Photo fills Saskatchewan residential school survivor with pride

Grant Severeight feels proud when he looks at the black and white photograph.

American photojournaist Daniella Zalcman took Grant Severeight's portrait as part of series

Grant Severight, who went to St. Phillips Indian Residential School in Kamsack, Saskatchewan, was photographed for a series on residential school survivors. (Daniella Zalcman/Pulitzer Center)

Grant Severeight feels proud when he looks at the black and white photograph. 

It reminds him how far he's come. He's a residential school survivor, a former alcoholic and drug addict. 

"I have a beautiful life now," the mental health therapist with Health Canada told Saskatoon Morning host Leisha Grebinski. 

He credits the turnaround in his life to telling his story. Telling people about the trauma and abuse he suffered while attending St. Phillips Indian Residential School in Kamsack, Sask. from 1955-64. 

Daniella Zalcman is also a storyteller. The London-based American photojournalist spent three weeks photographing residential school survivors in Saskatchewan. 

The multiple exposure portraits, including the one she shot of Severeight, are being featured on The New Yorker magazine's Instagram page this week. 

"I learned just how significant and impactful intergenerational trauma can be and it is something that we don't necessarily think about and that, I think, we easily take for granted," she said.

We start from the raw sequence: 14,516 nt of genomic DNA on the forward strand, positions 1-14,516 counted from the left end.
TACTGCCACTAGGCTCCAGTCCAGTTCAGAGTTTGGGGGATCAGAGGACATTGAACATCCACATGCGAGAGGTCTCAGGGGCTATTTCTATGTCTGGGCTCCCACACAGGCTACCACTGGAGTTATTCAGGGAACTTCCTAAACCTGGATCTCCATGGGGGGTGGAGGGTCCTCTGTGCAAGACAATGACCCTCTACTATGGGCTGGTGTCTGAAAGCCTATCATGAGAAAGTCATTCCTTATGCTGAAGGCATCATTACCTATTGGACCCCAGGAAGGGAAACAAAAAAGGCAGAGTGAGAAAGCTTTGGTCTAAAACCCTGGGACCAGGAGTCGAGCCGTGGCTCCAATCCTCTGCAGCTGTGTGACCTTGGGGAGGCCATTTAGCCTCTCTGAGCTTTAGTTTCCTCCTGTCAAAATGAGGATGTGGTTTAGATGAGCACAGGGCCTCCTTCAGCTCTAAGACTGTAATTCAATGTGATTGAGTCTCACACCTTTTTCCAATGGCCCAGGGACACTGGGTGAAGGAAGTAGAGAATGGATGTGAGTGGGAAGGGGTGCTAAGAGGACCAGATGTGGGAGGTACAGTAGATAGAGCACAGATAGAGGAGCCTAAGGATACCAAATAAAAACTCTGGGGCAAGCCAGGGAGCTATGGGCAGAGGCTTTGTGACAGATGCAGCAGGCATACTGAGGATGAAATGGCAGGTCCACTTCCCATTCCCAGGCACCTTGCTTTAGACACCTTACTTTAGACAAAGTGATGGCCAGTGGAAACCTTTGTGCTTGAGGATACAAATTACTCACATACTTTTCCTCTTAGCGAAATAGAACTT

"We think about things that happened in the past and we assume they are bygones, and that is just not the case."

Although Severeight believes the project will make a difference, he said even more needs to be done to raise awareness. 

"Our stories haven't really been heard the way we think they should have been heard," he said "There's a lot of media attention on it, but really, still lots of people -- not only in Canada, but in the U.S. and all over North America. People have never really heard what happened in terms of genocide here to First Nations children." 


To encourage thoughtful and respectful conversations, first and last names will appear with each submission to CBC/Radio-Canada's online communities (except in children and youth-oriented communities). Pseudonyms will no longer be permitted.

By submitting a comment, you accept that CBC has the right to reproduce and publish that comment in whole or in part, in any manner CBC chooses. Please note that CBC does not endorse the opinions expressed in comments. Comments on this story are moderated according to our Submission Guidelines. Comments are welcome while open. We reserve the right to close comments at any time.

Become a CBC Member

Join the conversation  Create account

Already have an account?